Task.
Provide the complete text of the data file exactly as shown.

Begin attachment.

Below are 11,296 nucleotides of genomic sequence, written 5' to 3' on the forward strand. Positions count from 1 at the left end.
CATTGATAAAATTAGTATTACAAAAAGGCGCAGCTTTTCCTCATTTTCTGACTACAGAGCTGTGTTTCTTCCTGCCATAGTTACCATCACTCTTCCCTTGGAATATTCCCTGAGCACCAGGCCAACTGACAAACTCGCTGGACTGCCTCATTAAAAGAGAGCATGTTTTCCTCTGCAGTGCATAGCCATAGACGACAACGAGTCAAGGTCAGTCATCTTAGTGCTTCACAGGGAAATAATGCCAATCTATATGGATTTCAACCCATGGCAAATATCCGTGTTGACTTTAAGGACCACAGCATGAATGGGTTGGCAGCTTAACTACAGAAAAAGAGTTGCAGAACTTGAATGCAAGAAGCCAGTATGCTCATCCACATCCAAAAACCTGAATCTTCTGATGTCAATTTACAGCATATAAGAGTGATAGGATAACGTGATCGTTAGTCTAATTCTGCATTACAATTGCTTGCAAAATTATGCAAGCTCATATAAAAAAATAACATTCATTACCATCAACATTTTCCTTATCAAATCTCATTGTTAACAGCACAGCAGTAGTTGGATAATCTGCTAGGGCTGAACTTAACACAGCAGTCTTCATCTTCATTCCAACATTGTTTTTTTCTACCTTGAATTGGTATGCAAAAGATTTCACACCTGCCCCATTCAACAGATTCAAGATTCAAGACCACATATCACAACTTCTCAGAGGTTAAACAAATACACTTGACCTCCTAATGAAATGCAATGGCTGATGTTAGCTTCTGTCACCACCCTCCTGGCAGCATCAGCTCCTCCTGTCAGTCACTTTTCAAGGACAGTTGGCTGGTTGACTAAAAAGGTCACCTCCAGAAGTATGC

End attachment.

Below are 11,296 nucleotides of genomic sequence, written 5' to 3' on the forward strand. Positions count from 1 at the left end.
CATTGATAAAATTAGTATTACAAAAAGGCGCAGCTTTTCCTCATTTTCTGACTACAGAGCTGTGTTTCTTCCTGCCATAGTTACCATCACTCTTCCCTTGGAATATTCCCTGAGCACCAGGCCAACTGACAAACTCGCTGGACTGCCTCATTAAAAGAGAGCATGTTTTCCTCTGCAGTGCATAGCCATAGACGACAACGAGTCAAGGTCAGTCATCTTAGTGCTTCACAGGGAAATAATGCCAATCTATATGGATTTCAACCCATGGCAAATATCCGTGTTGACTTTAAGGACCACAGCATGAATGGGTTGGCAGCTTAACTACAGAAAAAGAGTTGCAGAACTTGAATGCAAGAAGCCAGTATGCTCATCCACATCCAAAAACCTGAATCTTCTGATGTCAATTTACAGCATATAAGAGTGATAGGATAACGTGATCGTTAGTCTAATTCTGCATTACAATTGCTTGCAAAATTATGCAAGCTCATATAAAAAAATAACATTCATTACCATCAACATTTTCCTTATCAAATCTCATTGTTAACAGCACAGCAGTAGTTGGATAATCTGCTAGGGCTGAACTTAACACAGCAGTCTTCATCTTCATTCCAACATTGTTTTTTTCTACCTTGAATTGGTATGCAAAAGATTTCACACCTGCCCCATTCAACAGATTCAAGATTCAAGACCACATATCACAACTTCTCAGAGGTTAAACAAATACACTTGACCTCCTAATGAAATGCAATGGCTGATGTTAGCTTCTGTCACCACCCTCCTGGCAGCATCAGCTCCTCCTGTCAGTCACTTTTCAAGGACAGTTGGCTGGTTGACTAAAAAGGTCACCTCCAGAAGTATGC